The 22q11.2 deletion syndrome (also known as the DiGeorge syndrome or velocardiofacial syndrome) is a syndrome where a small portion of the chromosome 22 is lost and results in a variable but recognisable pattern of physical and behavioral features.
The estimated incidence is at ~ 1 in 4000 live pregnancies 4.
- cleft lip +/- palate
- congenital heart disease (particularly conotruncal anomalies): often a major part of this syndrome
- characteristic facies
- elongated face
- long philtrum
- facial asymmetry
- prominent nose
- hypernasal speech
- learning disabilities
- decreased immunity
- malformation of 3rd and 4th pharyngeal pouches that result in defective development of the parathyroid and thymus which can in turn lead to
There is a near universal association with a deletion within chromosome 22q11.2. The majority of cases have de novo mutations. More recently, 22q11 deletions have also been detected in individuals with some types of conotruncal cardiac defects as well as conotruncal anomaly face syndrome 5.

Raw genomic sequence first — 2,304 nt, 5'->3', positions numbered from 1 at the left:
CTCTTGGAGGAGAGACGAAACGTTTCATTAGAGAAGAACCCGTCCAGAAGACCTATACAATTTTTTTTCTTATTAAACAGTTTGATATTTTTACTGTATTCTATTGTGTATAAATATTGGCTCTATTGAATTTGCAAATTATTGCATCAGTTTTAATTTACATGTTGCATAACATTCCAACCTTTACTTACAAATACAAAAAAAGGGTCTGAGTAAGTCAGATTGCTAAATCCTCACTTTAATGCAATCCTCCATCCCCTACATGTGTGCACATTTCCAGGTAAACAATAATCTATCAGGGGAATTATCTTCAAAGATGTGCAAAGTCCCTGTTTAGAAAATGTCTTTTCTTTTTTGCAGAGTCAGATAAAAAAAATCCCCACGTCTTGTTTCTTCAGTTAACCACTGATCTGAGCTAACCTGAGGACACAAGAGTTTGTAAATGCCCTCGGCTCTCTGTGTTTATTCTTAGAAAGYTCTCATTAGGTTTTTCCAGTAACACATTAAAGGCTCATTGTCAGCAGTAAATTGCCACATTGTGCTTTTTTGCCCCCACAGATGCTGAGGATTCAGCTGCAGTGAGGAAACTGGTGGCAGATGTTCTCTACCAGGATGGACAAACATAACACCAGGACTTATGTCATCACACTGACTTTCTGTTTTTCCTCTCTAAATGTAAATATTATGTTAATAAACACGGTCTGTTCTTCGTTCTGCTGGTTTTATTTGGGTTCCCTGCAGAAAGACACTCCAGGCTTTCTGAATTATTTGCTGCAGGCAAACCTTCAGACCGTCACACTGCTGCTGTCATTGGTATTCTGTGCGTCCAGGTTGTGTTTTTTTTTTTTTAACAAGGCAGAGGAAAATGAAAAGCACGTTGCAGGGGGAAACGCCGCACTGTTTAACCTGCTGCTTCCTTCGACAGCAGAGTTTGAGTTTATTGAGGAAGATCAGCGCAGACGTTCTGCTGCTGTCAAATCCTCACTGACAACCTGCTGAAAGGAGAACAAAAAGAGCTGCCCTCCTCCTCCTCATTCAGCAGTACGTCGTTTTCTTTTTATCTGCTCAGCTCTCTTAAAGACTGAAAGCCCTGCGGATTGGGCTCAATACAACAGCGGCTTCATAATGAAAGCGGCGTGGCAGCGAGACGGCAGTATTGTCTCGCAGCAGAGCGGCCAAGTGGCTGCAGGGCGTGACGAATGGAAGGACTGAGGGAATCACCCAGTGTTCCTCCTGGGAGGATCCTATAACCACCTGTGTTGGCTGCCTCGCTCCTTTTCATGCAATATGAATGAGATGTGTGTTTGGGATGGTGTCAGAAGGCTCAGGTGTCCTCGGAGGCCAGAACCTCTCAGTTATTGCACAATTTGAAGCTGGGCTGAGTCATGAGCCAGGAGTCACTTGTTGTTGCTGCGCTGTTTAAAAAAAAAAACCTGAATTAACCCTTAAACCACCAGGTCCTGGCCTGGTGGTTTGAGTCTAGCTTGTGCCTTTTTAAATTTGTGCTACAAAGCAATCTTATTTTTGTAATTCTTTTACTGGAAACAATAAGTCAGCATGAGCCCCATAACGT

History and etymology
It was first described in 1968 by Angelo DiGeorge.
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- 2. Lipson AH, Yuille D, Angel M et-al. Velocardiofacial (Shprintzen) syndrome: an important syndrome for the dysmorphologist to recognise. J. Med. Genet. 1991;28 (9): 596-604. J. Med. Genet. (link) - Free text at pubmed - Pubmed citation
- 3. Alikaşifoğlu M, Malkoç N, Ceviz N et-al. Microdeletion of 22q11 (CATCH 22) in children with conotruncal heart defect and extracardiac malformations. Turk. J. Pediatr. 2000;42 (3): 215-8. Pubmed citation
- 4. Oskarsdóttir S, Vujic M, Fasth A. Incidence and prevalence of the 22q11 deletion syndrome: a population-based study in Western Sweden. Arch. Dis. Child. 2004;89 (2): 148-51. Free text at pubmed - Pubmed citation
- 5. Driscoll DA. Genetic basis of DiGeorge and velocardiofacial syndromes. Curr. Opin. Pediatr. 1995;6 (6): 702-6. Pubmed citation